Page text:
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The Spontaneous Expansion of the Church: And the Causes That Hinder It Paperback – May 7, 1997
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Top Customer Reviews
He read this book in the late fifties and realized that he had to let go and instead provide an environment for his congregation to thrive and experiment. This set the scene for spontaneous growth.
Allen proposes that Christianity can expand spontaneously within individual communities if only organized religion can be restricted from entering an area and creating bureaucracy. He builds his case in the context of post colonial Asia but the lessons are applicable to the developed West.
The reader may be misled in thinking that this book is irrelevant because it was written in the 1920s and obviously to an audience of missionary minded readers. But I urge potential readers to persevere and to reflect on the principles that Allen is promoting. I put it to you, that these principles are universal and timeless.
Too many times organized church prevents growth in the name of maintaining order or discrediting little spurts of growth in various suburbs by either calling them hysteria or that the person involved was insufficiently qualified or something else.
Allen argues that the early church grew spontaneously and spectacularly because those who were touched by the gospel could share their experiences without being fettered by church bureaucrats or the taint of being employed by the church.
In making these claims Allen does not argue for a church with no organisation; just an organisation that provides sufficient arms-length resource to allow the hoi polloi to get on with the work of the church. For example, he suggests that learned teachers should not be sent to a community congregation. Instead a representative or two should be sent to seminary so that they can return and teach their peers. In this way Allen hopes that the congregation does not grow dependent on external agents.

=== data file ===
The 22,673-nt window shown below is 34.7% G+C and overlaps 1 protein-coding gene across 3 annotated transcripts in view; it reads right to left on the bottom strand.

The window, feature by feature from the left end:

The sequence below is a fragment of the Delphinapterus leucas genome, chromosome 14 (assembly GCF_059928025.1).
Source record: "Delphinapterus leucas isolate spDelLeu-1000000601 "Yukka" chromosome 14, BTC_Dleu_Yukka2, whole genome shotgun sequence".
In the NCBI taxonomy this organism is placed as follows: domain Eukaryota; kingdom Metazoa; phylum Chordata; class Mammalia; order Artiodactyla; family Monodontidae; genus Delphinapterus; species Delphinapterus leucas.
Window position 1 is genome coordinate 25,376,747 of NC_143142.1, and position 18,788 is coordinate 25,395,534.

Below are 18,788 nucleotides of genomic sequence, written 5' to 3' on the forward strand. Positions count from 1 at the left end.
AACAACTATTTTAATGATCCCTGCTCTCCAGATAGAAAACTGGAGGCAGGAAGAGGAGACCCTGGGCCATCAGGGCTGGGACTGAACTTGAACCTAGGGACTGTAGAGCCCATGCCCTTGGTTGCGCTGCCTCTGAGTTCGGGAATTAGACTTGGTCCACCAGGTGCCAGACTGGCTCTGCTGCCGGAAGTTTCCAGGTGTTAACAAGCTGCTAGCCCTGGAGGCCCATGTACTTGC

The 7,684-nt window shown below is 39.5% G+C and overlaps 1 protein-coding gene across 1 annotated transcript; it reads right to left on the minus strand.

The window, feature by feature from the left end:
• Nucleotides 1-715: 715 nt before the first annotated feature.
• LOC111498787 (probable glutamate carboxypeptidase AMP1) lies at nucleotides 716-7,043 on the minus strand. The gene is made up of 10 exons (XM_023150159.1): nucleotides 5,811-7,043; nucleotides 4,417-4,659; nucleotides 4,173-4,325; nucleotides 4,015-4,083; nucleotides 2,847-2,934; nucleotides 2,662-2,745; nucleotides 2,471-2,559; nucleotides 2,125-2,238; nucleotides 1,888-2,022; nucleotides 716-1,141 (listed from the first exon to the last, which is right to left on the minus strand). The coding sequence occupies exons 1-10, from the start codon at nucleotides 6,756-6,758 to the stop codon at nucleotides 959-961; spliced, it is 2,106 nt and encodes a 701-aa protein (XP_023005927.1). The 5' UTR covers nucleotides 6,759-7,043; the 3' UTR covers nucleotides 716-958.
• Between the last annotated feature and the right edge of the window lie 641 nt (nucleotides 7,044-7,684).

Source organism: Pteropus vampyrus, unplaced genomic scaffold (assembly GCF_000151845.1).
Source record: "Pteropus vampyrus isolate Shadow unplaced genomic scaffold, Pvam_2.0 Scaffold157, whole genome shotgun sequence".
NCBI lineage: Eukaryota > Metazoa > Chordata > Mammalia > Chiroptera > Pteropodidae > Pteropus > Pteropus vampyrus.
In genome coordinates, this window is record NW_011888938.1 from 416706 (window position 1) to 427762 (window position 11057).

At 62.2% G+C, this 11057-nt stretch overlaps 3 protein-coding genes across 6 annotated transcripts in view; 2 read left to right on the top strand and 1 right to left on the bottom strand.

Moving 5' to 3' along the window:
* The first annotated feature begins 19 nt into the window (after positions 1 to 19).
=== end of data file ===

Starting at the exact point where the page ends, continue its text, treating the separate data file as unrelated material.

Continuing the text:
This book resonates with my own experiences and I recommend it highly to those who are seeking to see humanity experience the touch of the Holy Spirit and the joy of salvation.
Allen begins his argument by defining spontaneous expansion. To him, it is "the expansion which follows the unexhorted and unorganized activity of individual members of the Church explaining to others the Gospel which they have found for themselves" (p. 7). It is the natural outworking or unorganized, attractive church planting, free from the burden of professional missionaries who inadvertently place cultural restrictions on church development. Our problem, according to Allen, is the control western missionaries have exercised in church planting.
He defends his argument by referring to Christ's method of raising up leaders. Whereas Christ spent a couple of years with a potential leader and then released him for ministry, modern missionaries have tended to be long-term agents who do not release control. A healthy church is one which is self-supporting, self-governing, and self-propagating, but missionaries have tended to favor institutions and unions over the apostolic church.
Allen lists several barriers to this spontaneous expansion. Our fear for doctrinal purity has led some to extend the time for receiving baptism, to offer special training for national clergy, to ordain the best and give only them authority, to make extra-biblical requirements for being a Christian. Instead of furthering the pure gospel, a code of morals has been set that defines Sabbath observance, which meats to eat and how many wives a national might have. This, in Allen's opinion, is nothing more than the restricting attempts of Judaizers in the early church.
Missionaries themselves have contributed to the adversity to spontaneous expansion. They have set up foreign homes instead of being incarnational. They minister to third or fourth generation national Christians instead of reaching the lost. They build western hospitals and schools or identify with western philosophical ideas rather than pushing for indigenous expansion. They unwittingly set up standards for clothing styles that lead to syncretism. They establish missionary organizations that promote a professional few who may engage in missions. Even their converts become paid agents of that organization and further this destructive method.
Allen, on the contrary, calls for a different method. He believes that a newly constituted church should "find out for itself what being a church means in daily practice, to find out that it can do things as a church" (p. 150). Although much progress has been done in the area of world missions, Allen suggests much more needs to be done to push indigeneity. This, in turn, will produce more healthy churches that can reach the world for Christ.
Allen's book is a classic that should be read by any serious student of missiology as well as any practitioner. Much of what other missiologists have identified in studying church planting movements echoes what Allen suggested for indigeneity. His call for releasing control to individual national churches does not fall upon deaf ears. It is as applicable today to the modern missions field as it was at the turn of last century.